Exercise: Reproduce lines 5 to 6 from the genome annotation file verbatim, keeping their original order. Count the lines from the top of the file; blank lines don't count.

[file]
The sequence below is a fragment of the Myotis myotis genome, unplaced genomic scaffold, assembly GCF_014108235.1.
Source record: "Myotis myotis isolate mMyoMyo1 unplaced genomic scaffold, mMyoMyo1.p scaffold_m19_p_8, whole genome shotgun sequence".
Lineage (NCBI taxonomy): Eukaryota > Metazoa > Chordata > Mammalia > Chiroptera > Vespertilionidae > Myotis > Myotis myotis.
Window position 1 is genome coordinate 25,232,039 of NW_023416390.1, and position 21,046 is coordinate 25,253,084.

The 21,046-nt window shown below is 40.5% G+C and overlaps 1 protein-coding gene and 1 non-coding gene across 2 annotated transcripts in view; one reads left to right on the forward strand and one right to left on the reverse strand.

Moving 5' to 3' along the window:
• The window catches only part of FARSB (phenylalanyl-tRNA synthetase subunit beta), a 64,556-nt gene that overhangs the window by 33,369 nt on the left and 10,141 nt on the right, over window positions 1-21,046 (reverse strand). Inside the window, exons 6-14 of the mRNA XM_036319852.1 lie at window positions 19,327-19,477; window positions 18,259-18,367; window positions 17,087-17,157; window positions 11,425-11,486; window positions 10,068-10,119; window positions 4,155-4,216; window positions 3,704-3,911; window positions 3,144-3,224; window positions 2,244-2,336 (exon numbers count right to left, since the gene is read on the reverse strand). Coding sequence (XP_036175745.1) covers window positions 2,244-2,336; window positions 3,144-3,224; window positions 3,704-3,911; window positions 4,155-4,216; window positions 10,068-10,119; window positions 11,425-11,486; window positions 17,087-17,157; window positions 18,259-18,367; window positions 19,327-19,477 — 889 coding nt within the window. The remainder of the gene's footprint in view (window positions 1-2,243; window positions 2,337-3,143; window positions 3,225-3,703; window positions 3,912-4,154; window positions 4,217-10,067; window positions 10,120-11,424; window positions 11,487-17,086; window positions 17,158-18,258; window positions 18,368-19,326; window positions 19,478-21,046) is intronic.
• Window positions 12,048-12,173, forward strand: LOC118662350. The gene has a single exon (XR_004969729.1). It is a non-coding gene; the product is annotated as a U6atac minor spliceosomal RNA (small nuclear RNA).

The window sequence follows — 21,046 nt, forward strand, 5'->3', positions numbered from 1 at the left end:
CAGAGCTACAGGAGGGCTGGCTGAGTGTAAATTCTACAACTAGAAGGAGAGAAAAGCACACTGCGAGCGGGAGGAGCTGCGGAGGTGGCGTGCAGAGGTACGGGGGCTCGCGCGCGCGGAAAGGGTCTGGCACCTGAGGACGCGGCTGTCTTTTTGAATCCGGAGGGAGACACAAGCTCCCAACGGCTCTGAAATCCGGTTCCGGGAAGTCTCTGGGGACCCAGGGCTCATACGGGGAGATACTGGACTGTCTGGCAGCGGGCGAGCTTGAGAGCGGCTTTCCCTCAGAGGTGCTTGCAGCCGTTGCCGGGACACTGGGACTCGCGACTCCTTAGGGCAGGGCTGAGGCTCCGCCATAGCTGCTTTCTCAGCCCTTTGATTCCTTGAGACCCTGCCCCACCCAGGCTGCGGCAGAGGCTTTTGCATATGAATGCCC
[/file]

The 21,046-nt window shown below is 40.5% G+C and overlaps 1 protein-coding gene and 1 non-coding gene across 2 annotated transcripts in view; one reads left to right on the forward strand and one right to left on the reverse strand.

Moving 5' to 3' along the window: